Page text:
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Cranbrook Center for Collections and Research receives $100,000 endowment

Thanks to a recently created endowment, the Cranbrook Center for Collections and Research will be able to bring a speaker of national significance to Cranbrook's campus each year. The Center for Collections and Research will select speakers whose work intersects with the history of Cranbrook and its legacy for future generations, beginning with David Sax and the "The Revenge of Analog: Real Things and Why They Matter" on Sunday, April 9, at 3pm.
 
The endowment was created by longtime supporters of the Cranbrook Educational Community, Cranbrook President Emeritus Lillian Bauder, and her husband, Donald Bauder. Dr. Bauder served as Cranbrook's President and Chief Executive Officer from 1983 to 1996, a period during which she not only developed Cranbrook's first community-wide strategic plans, but also created a master plan that ultimately led to the building of the Vlasic Early Childhood Center, the Williams Natatorium, the Cranbrook Academy of Art's New Studios Building, and the expansion of the Cranbrook Institute of Science.
 
In 1996, Dr. Bauder became Vice President of Masco Corporation, a position she held until she retired in 2007. Seven years later, Dr. Bauder was named a recipient of Cranbrook's prestigious Founders Award. Dr. Bauder and her husband now reside in Columbia, Maryland, but continue their personal dedication to Cranbrook as demonstrated by several endowments that they have established. One supports the President's Award for Excellence, a program that Dr. Bauder started while President, while a second supports the operations of Cranbrook's life-transforming Horizons-Upward Bound program. Most recently, the Bauders designated $100,000 of their gifts to Cranbrook to support a third endowment -- the Center for Collections and Research's new annual Bauder Lecture. "During my presidency at Cranbrook," Dr. Bauder recently recounted, "I repeatedly found inspiration in the words of Cranbrook's founder George Booth, whose extraordinary vision for an educational community set the standards for my own work at Cranbrook. Through the establishment of this annual endowed lecture, I hope that a new generation will find meaning and purpose in Cranbrook's history and legacy and the way that it intersects with contemporary life."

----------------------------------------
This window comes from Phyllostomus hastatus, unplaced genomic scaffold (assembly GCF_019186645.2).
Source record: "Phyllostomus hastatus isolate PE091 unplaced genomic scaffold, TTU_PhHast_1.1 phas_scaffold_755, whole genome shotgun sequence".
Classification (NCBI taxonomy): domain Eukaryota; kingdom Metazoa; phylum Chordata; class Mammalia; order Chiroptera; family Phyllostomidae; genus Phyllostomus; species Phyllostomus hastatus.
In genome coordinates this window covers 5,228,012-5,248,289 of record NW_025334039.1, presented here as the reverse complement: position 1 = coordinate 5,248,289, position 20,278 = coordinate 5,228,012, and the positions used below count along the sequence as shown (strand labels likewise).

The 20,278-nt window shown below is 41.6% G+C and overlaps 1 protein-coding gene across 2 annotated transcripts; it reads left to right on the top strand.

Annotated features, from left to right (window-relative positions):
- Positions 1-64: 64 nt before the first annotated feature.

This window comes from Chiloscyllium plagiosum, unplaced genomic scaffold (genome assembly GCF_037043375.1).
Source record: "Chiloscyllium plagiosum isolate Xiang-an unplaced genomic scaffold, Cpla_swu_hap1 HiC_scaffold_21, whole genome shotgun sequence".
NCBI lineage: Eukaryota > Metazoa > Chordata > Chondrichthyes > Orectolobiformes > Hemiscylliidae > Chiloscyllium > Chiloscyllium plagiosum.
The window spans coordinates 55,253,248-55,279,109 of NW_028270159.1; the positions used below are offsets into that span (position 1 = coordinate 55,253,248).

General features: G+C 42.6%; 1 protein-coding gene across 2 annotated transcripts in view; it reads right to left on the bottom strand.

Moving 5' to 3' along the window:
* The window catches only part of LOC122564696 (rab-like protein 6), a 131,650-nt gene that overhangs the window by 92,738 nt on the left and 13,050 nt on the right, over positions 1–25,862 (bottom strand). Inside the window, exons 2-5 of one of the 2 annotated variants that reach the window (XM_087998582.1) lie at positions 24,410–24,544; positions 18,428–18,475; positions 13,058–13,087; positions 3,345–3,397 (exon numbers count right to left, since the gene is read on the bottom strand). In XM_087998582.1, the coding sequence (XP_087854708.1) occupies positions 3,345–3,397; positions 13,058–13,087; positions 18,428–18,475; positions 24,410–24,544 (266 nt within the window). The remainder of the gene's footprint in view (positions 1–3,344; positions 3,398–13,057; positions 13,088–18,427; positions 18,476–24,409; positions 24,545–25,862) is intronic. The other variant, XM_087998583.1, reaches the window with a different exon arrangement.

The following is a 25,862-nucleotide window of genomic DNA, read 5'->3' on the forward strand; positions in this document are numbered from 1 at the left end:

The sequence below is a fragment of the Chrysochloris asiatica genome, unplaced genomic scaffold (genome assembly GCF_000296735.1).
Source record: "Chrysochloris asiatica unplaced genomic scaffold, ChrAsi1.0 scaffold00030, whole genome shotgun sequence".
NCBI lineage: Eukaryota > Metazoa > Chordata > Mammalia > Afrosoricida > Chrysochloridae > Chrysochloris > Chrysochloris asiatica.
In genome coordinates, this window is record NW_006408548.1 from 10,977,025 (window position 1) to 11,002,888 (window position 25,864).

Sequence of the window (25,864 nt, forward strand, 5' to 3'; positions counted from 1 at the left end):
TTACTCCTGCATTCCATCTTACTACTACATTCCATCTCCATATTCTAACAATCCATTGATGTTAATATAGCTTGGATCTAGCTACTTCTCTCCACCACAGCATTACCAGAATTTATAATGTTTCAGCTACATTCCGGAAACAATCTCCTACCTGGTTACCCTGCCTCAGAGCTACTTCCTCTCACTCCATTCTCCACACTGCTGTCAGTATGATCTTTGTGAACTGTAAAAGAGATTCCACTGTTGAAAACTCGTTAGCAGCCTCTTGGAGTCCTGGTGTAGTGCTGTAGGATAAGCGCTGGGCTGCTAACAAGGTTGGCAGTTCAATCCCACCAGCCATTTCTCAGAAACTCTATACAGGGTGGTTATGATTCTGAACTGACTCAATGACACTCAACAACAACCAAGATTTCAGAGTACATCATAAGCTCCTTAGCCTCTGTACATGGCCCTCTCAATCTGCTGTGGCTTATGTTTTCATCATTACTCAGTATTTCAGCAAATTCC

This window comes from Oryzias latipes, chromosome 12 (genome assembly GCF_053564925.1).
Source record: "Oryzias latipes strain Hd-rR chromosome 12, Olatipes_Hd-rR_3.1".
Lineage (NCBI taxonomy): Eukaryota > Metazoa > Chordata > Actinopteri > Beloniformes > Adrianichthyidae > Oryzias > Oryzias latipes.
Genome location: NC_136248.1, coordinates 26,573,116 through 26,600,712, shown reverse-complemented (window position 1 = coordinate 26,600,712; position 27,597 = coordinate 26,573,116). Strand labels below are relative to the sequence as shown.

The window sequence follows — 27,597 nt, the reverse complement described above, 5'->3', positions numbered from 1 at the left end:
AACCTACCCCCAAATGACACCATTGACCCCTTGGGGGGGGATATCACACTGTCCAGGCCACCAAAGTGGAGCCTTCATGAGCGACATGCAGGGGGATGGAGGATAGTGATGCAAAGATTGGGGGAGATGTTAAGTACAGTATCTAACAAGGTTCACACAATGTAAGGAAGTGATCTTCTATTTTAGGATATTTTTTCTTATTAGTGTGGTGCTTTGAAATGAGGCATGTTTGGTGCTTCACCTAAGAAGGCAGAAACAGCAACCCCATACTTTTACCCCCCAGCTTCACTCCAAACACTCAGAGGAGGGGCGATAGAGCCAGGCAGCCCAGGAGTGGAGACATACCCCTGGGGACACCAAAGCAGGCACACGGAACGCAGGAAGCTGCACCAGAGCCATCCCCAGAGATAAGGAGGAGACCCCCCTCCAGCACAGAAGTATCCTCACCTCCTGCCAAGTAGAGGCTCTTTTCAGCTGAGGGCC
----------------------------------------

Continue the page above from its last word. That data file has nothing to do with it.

In the inaugural Bauder Lecture, David Sax -- award winning author of "The Revenge of Analog: Real Things and Why They Matter" -- will explain how the return of tangible products and processes are proving best for business by giving us exactly what digital cannot: tactility, authenticity, and soul. Among other topics, Sax shines a spotlight on the recent revival of printed books and independent bookstores, the revitalized vinyl record industry and the reintroduction of turntables, the concept of using notebooks and journals to formulate ideas, and the interest in analog watches as exemplified by Shinola in Detroit. The lecture, offered free of charge to the public, will take place at Cranbrook Schools Performing Arts Center, located at 550 Lone Pine Road, Bloomfield Hills, MI 48304. Copies of David Sax's book will be available for purchase at the lecture and in advance through the Center for Collections and Research. Following the lecture, guests will enjoy a book signing and reception in historic Page Hall.
For more information on the lecture or to purchase a copy of "The Revenge of Analog: Real Things and Why They Matter", please call the Center for Collections and Research at 248.645.3307, email center@cranbrook.edu, or visit www.cranbrook.edu/center.  
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